Alexander Bueso Sharecast | 03 Aug, 2017 12:00 - Updated: 13:09
BoE keeps rates unchanged
Rate-setters at the Bank of England kept all their main policy settings unchanged on Thursday, as expected.
The Monetary Policy Committee decided to hold Bank Rate steady at 0.25% and the size of the asset purchase facility at £435bn with the corporate bond purchase scheme still at £10bn.
The decision on the central bank's main policy rate was taken by a vote of six members of the MPC in favour while two of their peers voted for an immediate hike, also as expected.
Economists had for the most part expected no change in policy from the Old Lady on Threadneedle Street, but remarks from Governor Mark Carney and chief economist Andrew Haldane since the previous meeting of the Monetary Policy Committee appeared to flag much increased concerns regarding the then current overshoot in CPI inflation.
However, since the last MPC meeting the Prudential Regulation Authority had asked lenders to apply credit rules more prudently.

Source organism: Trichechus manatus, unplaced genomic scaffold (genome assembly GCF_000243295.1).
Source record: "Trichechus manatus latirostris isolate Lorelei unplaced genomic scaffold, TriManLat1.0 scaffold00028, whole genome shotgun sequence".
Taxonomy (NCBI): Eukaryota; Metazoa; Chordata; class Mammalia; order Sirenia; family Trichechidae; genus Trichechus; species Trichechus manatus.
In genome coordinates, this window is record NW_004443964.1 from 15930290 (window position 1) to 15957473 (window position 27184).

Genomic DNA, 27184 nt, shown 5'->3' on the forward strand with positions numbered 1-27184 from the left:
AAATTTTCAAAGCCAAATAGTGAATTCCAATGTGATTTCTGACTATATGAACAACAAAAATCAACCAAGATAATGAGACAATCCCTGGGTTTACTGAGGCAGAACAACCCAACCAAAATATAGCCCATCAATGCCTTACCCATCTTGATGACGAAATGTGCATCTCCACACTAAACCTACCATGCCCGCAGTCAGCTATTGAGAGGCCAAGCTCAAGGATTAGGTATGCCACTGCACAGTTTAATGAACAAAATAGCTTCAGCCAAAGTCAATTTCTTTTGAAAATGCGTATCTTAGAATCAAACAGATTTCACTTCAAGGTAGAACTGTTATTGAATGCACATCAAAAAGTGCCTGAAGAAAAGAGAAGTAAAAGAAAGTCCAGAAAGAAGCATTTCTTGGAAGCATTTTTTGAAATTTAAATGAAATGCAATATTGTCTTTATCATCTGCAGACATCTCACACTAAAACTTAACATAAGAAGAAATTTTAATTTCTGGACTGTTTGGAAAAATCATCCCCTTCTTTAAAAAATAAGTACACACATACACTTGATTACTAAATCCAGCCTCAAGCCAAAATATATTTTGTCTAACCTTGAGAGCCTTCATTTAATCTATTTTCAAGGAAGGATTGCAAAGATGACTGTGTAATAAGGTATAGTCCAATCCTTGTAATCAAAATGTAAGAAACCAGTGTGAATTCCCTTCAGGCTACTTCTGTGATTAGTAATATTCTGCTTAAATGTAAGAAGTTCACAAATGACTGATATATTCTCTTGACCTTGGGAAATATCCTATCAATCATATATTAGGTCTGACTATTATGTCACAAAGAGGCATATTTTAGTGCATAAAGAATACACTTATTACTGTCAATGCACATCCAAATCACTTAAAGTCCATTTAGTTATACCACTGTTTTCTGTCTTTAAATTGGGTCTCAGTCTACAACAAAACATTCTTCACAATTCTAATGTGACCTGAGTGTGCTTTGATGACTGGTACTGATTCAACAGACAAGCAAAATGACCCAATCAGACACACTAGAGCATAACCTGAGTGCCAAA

In parallel, the Financial Policy Committee had hiked lenders' counter-cyclical capital buffers from 0% to 0.5%, forecasting a further increase to 1.0% before the year was out.
The MPC also reduced its warning level on the risks facing the UK financial system from "elevated" to "standard".
On a related note, during his press conference following Thursday's policy announcement Carney downplayed talk of excessive consumer lending. He also indicated that the drop in Sterling was the sole reason for the overshoot in CPI.
Commenting on the MPC's decision, Paul Hollingsworth at Capital Economics said: "clearly the majority of the MPC are in no rush to raise interest rates.
"[...] Nonetheless, the minutes suggested that markets may have gone too far in expecting rates to remain on hold until around Q3 2018 – indicating that if the economy evolves in line with the MPC’s latest forecasts, then policy would need to be tightened by a "somewhat greater extent" than currently priced in."
For their part, economists at Barclays said: "we believe the MPC is leaning somewhat more on the dovish side in August after surprising with some hawkish statements by MPC members previously. In our view, this is now much more in line with underlying data and reduces the risks of a early take-off in the Bank rate despite the Bank still being willing to maintain an upwards slope in rate expectations."